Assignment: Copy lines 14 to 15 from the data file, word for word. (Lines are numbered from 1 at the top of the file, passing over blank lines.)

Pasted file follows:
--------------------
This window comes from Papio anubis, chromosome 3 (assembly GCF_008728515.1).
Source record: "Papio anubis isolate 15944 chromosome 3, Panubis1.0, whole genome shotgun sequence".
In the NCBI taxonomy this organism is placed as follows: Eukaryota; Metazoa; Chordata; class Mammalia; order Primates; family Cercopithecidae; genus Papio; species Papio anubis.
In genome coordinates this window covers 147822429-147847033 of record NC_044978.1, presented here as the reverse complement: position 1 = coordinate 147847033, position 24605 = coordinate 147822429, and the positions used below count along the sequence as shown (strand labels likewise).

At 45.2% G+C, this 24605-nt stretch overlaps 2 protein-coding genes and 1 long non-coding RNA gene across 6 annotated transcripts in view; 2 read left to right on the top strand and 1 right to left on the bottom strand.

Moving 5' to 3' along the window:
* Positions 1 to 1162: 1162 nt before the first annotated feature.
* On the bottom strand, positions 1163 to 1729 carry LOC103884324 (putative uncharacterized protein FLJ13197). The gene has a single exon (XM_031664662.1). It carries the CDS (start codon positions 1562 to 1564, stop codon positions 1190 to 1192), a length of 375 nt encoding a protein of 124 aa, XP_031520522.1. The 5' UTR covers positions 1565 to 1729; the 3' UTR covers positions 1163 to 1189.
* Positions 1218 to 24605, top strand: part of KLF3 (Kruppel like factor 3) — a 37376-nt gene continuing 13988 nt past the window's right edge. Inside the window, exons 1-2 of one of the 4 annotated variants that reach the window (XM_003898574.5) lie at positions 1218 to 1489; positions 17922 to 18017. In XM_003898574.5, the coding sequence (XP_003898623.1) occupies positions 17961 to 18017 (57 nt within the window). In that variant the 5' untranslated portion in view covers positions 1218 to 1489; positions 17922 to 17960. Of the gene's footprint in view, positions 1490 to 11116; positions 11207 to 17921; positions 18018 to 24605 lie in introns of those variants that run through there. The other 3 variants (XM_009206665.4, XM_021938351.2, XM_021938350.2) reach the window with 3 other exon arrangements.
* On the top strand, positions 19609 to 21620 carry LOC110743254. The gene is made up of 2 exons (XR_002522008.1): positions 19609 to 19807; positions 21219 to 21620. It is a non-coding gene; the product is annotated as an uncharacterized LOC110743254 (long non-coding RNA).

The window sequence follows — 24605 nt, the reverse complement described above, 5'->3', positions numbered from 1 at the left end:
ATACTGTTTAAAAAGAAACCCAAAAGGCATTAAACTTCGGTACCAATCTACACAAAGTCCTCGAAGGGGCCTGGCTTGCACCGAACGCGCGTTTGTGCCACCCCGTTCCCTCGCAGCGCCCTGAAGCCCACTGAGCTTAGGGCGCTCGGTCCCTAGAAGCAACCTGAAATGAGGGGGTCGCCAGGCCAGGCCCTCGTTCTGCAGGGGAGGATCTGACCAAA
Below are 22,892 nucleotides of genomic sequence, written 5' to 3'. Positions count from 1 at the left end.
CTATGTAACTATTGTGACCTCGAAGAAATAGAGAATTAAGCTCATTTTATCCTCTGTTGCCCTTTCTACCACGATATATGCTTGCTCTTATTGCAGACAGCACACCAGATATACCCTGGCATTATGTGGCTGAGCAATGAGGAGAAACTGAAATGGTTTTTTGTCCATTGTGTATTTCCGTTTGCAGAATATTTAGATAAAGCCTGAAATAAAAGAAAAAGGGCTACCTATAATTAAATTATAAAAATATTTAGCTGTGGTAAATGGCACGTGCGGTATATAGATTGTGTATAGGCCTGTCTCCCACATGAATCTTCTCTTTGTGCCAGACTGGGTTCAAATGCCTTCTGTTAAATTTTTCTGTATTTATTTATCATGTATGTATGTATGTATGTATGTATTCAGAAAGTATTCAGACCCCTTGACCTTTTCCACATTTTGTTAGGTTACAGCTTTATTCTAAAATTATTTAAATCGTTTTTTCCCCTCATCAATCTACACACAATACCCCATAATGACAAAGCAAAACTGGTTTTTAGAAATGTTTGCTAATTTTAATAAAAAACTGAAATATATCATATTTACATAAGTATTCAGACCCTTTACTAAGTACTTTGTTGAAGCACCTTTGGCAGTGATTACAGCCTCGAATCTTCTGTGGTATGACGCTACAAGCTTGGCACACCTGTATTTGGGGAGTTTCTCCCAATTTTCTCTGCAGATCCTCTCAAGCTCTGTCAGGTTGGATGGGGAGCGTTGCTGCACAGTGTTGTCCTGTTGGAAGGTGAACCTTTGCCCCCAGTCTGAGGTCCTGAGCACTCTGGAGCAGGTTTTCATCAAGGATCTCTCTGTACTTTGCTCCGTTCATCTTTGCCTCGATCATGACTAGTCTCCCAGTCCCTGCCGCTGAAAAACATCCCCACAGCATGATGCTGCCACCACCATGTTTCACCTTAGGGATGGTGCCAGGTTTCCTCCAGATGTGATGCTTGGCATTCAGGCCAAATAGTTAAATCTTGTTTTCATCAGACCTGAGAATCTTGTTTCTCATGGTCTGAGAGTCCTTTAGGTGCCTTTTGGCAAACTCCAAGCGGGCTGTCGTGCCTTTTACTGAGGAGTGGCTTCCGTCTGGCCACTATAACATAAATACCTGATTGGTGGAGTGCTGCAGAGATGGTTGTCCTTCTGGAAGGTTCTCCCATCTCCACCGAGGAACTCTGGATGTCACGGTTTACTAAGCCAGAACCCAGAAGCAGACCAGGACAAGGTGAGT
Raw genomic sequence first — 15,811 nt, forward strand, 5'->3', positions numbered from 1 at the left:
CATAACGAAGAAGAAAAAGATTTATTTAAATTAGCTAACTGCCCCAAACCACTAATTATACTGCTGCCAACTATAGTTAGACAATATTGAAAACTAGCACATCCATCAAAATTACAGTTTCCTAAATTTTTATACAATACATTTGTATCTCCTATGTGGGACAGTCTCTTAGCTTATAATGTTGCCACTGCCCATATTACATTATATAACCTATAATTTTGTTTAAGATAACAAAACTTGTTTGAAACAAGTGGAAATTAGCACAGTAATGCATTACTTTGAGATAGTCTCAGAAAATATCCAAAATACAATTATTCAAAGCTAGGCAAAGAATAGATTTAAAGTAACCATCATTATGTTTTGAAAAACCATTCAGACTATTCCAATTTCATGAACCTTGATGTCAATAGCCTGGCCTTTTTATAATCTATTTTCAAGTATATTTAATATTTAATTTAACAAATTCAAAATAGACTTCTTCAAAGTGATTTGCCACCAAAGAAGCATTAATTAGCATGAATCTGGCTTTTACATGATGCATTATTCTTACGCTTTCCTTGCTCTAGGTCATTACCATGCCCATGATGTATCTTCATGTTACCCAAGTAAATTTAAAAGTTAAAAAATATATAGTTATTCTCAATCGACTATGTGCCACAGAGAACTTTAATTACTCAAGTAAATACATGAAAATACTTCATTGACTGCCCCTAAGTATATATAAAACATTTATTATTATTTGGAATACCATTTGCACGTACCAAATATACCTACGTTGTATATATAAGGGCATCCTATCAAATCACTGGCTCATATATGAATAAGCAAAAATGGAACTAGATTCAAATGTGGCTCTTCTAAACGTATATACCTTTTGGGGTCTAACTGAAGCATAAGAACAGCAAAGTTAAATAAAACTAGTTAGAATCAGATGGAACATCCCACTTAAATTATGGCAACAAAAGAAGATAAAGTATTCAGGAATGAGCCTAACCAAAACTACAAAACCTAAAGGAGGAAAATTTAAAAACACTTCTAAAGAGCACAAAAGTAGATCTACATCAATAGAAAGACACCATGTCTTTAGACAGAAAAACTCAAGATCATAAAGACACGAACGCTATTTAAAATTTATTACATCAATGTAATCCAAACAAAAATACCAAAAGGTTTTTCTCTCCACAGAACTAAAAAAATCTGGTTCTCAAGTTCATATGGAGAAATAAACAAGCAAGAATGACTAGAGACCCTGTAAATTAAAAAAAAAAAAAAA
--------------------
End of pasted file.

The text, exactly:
CTATGTAACTATTGTGACCTCGAAGAAATAGAGAATTAAGCTCATTTTATCCTCTGTTGCCCTTTCTACCACGATATATGCTTGCTCTTATTGCAGACAGCACACCAGATATACCCTGGCATTATGTGGCTGAGCAATGAGGAGAAACTGAAATGGTTTTTTGTCCATTGTGTATTTCCGTTTGCAGAATATTTAGATAAAGCCTGAAATAAAAGAAAAAGGGCTACCTATAATTAAATTATAAAAATATTTAGCTGTGGTAAATGGCACGTGCGGTATATAGATTGTGTATAGGCCTGTCTCCCACATGAATCTTCTCTTTGTGCCAGACTGGGTTCAAATGCCTTCTGTTAAATTTTTCTGTATTTATTTATCATGTATGTATGTATGTATGTATGTATTCAGAAAGTATTCAGACCCCTTGACCTTTTCCACATTTTGTTAGGTTACAGCTTTATTCTAAAATTATTTAAATCGTTTTTTCCCCTCATCAATCTACACACAATACCCCATAATGACAAAGCAAAACTGGTTTTTAGAAATGTTTGCTAATTTTAATAAAAAACTGAAATATATCATATTTACATAAGTATTCAGACCCTTTACTAAGTACTTTGTTGAAGCACCTTTGGCAGTGATTACAGCCTCGAATCTTCTGTGGTATGACGCTACAAGCTTGGCACACCTGTATTTGGGGAGTTTCTCCCAATTTTCTCTGCAGATCCTCTCAAGCTCTGTCAGGTTGGATGGGGAGCGTTGCTGCACAGTGTTGTCCTGTTGGAAGGTGAACCTTTGCCCCCAGTCTGAGGTCCTGAGCACTCTGGAGCAGGTTTTCATCAAGGATCTCTCTGTACTTTGCTCCGTTCATCTTTGCCTCGATCATGACTAGTCTCCCAGTCCCTGCCGCTGAAAAACATCCCCACAGCATGATGCTGCCACCACCATGTTTCACCTTAGGGATGGTGCCAGGTTTCCTCCAGATGTGATGCTTGGCATTCAGGCCAAATAGTTAAATCTTGTTTTCATCAGACCTGAGAATCTTGTTTCTCATGGTCTGAGAGTCCTTTAGGTGCCTTTTGGCAAACTCCAAGCGGGCTGTCGTGCCTTTTACTGAGGAGTGGCTTCCGTCTGGCCACTATAACATAAATACCTGATTGGTGGAGTGCTGCAGAGATGGTTGTCCTTCTGGAAGGTTCTCCCATCTCCACCGAGGAACTCTGGATGTCACGGTTTACTAAGCCAGAACCCAGAAGCAGACCAGGACAAGGTGAGT
Raw genomic sequence first — 15,811 nt, forward strand, 5'->3', positions numbered from 1 at the left: